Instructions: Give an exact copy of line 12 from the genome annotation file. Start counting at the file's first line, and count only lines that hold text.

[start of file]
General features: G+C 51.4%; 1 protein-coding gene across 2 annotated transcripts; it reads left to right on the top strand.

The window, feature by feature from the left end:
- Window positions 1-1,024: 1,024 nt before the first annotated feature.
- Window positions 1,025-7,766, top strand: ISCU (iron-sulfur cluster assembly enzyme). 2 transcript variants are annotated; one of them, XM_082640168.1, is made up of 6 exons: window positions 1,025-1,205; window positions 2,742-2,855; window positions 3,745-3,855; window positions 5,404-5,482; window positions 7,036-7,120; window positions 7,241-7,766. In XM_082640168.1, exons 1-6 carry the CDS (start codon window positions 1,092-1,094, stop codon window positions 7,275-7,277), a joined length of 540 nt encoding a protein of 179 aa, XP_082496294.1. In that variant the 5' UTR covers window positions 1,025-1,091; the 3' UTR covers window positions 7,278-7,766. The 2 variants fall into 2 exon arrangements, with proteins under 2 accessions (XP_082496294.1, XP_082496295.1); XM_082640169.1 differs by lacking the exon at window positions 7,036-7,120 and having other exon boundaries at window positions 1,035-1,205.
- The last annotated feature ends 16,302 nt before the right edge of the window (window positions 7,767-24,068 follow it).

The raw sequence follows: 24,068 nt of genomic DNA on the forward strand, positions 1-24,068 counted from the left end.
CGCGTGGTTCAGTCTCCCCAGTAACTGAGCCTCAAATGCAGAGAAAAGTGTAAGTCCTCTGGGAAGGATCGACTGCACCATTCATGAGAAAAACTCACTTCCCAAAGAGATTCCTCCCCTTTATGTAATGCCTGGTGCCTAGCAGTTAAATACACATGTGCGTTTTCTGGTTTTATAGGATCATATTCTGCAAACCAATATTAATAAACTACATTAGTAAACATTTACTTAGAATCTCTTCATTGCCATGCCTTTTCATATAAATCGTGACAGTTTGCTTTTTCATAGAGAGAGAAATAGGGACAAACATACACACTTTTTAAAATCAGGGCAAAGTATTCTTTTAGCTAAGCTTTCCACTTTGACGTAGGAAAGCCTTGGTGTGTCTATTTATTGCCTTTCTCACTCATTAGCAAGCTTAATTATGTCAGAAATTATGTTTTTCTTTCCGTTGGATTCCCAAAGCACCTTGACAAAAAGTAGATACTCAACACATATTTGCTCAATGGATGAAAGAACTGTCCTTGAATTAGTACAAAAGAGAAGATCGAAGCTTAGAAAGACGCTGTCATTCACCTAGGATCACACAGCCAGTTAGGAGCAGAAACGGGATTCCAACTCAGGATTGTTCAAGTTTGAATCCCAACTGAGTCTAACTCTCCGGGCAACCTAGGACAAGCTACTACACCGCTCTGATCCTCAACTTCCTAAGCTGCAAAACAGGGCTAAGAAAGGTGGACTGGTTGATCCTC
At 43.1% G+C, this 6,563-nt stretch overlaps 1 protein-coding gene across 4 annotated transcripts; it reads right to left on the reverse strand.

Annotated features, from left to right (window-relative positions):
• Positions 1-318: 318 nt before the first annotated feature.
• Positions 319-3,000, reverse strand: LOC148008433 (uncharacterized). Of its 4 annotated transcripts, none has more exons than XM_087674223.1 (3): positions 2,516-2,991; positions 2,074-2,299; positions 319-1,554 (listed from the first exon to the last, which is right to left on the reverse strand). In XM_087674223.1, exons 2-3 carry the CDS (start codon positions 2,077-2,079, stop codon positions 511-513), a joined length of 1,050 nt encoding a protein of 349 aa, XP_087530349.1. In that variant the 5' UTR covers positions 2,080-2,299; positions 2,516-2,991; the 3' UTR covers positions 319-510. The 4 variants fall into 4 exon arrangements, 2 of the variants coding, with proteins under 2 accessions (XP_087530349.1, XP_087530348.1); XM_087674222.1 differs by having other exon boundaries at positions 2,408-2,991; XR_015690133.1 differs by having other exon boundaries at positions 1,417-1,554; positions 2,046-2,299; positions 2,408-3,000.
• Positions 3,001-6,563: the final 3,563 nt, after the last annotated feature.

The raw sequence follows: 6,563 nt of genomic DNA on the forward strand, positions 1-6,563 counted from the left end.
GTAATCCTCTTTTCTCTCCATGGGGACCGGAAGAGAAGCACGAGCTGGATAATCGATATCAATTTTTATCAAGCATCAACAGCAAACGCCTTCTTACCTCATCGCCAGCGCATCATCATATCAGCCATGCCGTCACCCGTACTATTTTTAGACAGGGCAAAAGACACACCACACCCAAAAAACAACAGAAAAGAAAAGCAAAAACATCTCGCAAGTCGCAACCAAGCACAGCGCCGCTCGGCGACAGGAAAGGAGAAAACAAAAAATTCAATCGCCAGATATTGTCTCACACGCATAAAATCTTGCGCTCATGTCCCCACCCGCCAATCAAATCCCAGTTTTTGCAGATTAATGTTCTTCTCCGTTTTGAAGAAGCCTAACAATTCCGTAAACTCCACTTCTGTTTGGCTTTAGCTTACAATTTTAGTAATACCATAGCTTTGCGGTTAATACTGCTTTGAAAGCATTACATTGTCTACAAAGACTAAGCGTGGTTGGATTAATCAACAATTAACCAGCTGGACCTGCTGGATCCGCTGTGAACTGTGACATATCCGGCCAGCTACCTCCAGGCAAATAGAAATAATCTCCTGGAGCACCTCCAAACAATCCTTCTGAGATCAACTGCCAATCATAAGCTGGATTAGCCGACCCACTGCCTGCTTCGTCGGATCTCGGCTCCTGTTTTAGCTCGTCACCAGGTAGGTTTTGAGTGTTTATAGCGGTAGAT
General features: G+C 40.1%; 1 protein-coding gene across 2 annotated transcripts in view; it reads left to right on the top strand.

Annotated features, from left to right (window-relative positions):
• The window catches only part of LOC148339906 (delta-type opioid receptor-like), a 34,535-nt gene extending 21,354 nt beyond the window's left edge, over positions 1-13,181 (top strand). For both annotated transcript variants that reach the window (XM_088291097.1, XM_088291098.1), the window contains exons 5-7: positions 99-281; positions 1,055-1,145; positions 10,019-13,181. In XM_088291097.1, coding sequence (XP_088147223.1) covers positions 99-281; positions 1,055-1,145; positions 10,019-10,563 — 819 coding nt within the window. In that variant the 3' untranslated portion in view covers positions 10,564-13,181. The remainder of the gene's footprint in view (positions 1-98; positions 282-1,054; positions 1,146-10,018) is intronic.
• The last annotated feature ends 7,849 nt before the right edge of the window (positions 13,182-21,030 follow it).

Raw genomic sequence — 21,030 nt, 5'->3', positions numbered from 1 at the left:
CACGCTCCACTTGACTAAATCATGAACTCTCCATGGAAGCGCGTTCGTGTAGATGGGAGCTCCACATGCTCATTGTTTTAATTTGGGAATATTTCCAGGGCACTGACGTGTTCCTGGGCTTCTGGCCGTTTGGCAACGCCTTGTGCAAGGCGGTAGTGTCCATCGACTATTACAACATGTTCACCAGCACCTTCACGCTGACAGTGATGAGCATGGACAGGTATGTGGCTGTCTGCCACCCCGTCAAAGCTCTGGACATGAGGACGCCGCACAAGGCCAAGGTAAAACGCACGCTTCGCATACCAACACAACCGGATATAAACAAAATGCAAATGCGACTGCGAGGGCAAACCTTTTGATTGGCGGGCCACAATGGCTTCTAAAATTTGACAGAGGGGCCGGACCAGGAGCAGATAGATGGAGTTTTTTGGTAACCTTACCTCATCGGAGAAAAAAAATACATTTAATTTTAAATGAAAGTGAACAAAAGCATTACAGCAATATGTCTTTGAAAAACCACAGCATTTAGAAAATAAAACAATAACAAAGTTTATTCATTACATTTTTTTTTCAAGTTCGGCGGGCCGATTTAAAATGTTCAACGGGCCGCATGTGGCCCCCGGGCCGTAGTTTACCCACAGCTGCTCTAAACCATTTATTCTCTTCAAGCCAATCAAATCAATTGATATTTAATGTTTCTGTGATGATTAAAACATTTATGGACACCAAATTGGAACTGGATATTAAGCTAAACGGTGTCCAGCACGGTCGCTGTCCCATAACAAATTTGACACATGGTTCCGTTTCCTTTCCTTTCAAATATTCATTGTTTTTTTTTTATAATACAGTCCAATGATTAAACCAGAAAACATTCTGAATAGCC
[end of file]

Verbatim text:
• Positions 3,001-6,563: the final 3,563 nt, after the last annotated feature.